I defy any manager not to have reacted as Tony Pulis did last week. Having watched helplessly as his West Brom side was denied a penalty and the chance to go a goal up at the Emirates, I sympathised with his post-match rant and for me it only puts the issue of honesty bang under the spotlight.

And just in case you think I’m backing him for hogging all the moral high ground, my opinion might just surprise you. Can you imagine Sanchez getting back up, as Jay Rodriguez did after being fouled, down the other end? Or Luis Suarez, perhaps, in the dying seconds of a Champions league semi-final? Well, nor should they!

Yes, I’m all for honesty and we all admired Jay for playing on, but I still reckon, away from the cameras, as soon as he had the chance, Pulis will have gone: “Do me a favour, son, and next time don’t get back up til you’ve got the decision!”

There is zero doubt in my mind that Rodriguez saved Bobby Madley the job of giving the spot-kick and that, as with the other high-profile examples I have for you from last season, staying down and throwing up his arms instead would have clinched the award.

Of course he would never chastise his player for being so honest in public, but I would be truly amazed if he did not grab a word in his ear in private at the very next opportunity. They get little enough when playing at the bigger grounds as it is without making life even harder on themselves.

Remember Coutinho in full flow in front of the Kop when he was clipped by Crystal Palace’s Kelly? A stonewall penalty if only he had gone down and stayed down, just as when City’s Raheem Sterling was blatantly shoved by Kyle Walker of Spurs before Walker joined Sterling in the Etihad dressing room in the summer.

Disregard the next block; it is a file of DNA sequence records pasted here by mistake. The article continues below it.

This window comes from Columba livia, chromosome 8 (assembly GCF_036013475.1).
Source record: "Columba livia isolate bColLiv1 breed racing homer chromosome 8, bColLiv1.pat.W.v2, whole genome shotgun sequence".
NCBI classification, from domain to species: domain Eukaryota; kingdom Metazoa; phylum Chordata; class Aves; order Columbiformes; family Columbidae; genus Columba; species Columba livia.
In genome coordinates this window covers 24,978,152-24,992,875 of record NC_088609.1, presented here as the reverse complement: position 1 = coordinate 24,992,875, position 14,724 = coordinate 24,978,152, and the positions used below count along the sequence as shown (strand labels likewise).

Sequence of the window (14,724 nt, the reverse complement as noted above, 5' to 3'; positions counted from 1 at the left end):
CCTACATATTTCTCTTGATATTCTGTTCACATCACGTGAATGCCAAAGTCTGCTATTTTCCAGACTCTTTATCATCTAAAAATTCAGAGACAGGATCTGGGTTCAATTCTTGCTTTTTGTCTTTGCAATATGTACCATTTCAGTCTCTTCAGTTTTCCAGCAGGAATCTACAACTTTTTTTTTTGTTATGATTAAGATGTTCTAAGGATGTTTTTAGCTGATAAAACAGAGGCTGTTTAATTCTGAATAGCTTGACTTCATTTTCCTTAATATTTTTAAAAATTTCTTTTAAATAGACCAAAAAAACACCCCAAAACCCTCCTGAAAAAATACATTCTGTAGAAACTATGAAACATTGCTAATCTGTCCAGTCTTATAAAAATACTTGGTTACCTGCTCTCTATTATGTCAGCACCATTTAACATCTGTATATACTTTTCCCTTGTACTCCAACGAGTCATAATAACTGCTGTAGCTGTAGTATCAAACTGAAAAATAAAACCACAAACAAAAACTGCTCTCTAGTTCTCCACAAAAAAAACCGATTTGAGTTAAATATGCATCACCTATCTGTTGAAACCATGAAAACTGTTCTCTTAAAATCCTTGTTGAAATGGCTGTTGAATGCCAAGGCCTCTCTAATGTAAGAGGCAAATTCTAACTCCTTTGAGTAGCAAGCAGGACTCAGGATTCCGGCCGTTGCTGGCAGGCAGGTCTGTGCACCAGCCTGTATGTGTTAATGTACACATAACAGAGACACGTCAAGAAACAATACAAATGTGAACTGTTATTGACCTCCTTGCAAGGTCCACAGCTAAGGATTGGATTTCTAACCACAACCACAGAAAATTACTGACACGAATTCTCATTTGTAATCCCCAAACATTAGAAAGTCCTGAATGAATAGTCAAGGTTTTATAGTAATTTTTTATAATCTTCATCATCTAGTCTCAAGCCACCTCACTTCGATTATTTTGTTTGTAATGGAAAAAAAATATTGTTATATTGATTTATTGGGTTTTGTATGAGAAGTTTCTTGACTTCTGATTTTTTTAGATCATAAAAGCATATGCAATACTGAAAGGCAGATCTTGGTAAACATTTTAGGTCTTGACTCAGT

Again, had Sterling only gone down rather than insist on getting his shot away, a penalty would have been duly awarded. It should have still been awarded anyway!

Such a large part of the problem is that referees don’t seem to feel able to give a penalty if the player fouled stays on their feet. So, until that changes, I think all managers should be telling their players to stay down and wait for the whistle. No one can tell me Rodriguez would have lost a shred of dignity if that is what he had opted to do.

Tottenham’s Dele Alli is fouled by Swansea City’s Kyle Naughton for a penalty .

At the other end of the spectrum we have the Alli dive correctly identified by Neil Swarbrick at Huddersfield. And I have a practical suggestion when it comes to diving and discipline to put out there.


A yellow for the offence of simulation could be distinguished from those for swearing, tripping or any number of less serious misdemeanours, just as some of us tot points up on our driving licence!

What I mean by that is this yellow does not get wiped from the record along with those other yellows, and if you are done again for simulation in a match then that automatically triggers a one-match ban.

I believe this would act as a better deterrent at a time when we are finally giving the cheats the attention they deserve, yet all too often a player will feel that the risk is justified by the reward.

Even though I’m quite sure that Dele, having embarrassed himself again, will have come out of the weekend kicking himself, I think we need to inject just that extra element of a threat to convince more serial divers to change their ways.